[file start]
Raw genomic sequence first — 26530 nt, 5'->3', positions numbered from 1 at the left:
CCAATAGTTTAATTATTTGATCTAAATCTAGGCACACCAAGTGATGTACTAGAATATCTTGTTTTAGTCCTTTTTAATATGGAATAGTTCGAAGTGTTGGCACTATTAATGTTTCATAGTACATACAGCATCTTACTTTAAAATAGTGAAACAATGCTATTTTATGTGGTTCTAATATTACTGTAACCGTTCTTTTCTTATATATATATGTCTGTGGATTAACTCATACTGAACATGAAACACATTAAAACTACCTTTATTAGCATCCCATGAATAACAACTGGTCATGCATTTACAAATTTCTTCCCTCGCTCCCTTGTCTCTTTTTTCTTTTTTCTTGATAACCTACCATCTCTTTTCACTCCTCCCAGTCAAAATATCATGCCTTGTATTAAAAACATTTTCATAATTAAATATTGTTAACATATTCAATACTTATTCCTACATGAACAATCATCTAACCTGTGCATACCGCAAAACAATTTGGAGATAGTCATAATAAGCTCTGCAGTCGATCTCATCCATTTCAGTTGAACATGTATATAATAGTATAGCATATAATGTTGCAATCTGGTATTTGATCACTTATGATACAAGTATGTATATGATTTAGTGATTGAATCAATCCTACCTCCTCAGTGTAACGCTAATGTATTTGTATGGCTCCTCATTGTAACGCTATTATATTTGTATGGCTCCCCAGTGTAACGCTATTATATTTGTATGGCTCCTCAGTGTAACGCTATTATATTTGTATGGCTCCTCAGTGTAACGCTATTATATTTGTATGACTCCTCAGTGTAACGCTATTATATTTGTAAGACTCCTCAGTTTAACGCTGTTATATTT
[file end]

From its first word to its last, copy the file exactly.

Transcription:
Raw genomic sequence first — 26530 nt, 5'->3', positions numbered from 1 at the left:
CCAATAGTTTAATTATTTGATCTAAATCTAGGCACACCAAGTGATGTACTAGAATATCTTGTTTTAGTCCTTTTTAATATGGAATAGTTCGAAGTGTTGGCACTATTAATGTTTCATAGTACATACAGCATCTTACTTTAAAATAGTGAAACAATGCTATTTTATGTGGTTCTAATATTACTGTAACCGTTCTTTTCTTATATATATATGTCTGTGGATTAACTCATACTGAACATGAAACACATTAAAACTACCTTTATTAGCATCCCATGAATAACAACTGGTCATGCATTTACAAATTTCTTCCCTCGCTCCCTTGTCTCTTTTTTCTTTTTTCTTGATAACCTACCATCTCTTTTCACTCCTCCCAGTCAAAATATCATGCCTTGTATTAAAAACATTTTCATAATTAAATATTGTTAACATATTCAATACTTATTCCTACATGAACAATCATCTAACCTGTGCATACCGCAAAACAATTTGGAGATAGTCATAATAAGCTCTGCAGTCGATCTCATCCATTTCAGTTGAACATGTATATAATAGTATAGCATATAATGTTGCAATCTGGTATTTGATCACTTATGATACAAGTATGTATATGATTTAGTGATTGAATCAATCCTACCTCCTCAGTGTAACGCTAATGTATTTGTATGGCTCCTCATTGTAACGCTATTATATTTGTATGGCTCCCCAGTGTAACGCTATTATATTTGTATGGCTCCTCAGTGTAACGCTATTATATTTGTATGGCTCCTCAGTGTAACGCTATTATATTTGTATGACTCCTCAGTGTAACGCTATTATATTTGTAAGACTCCTCAGTTTAACGCTGTTATATTT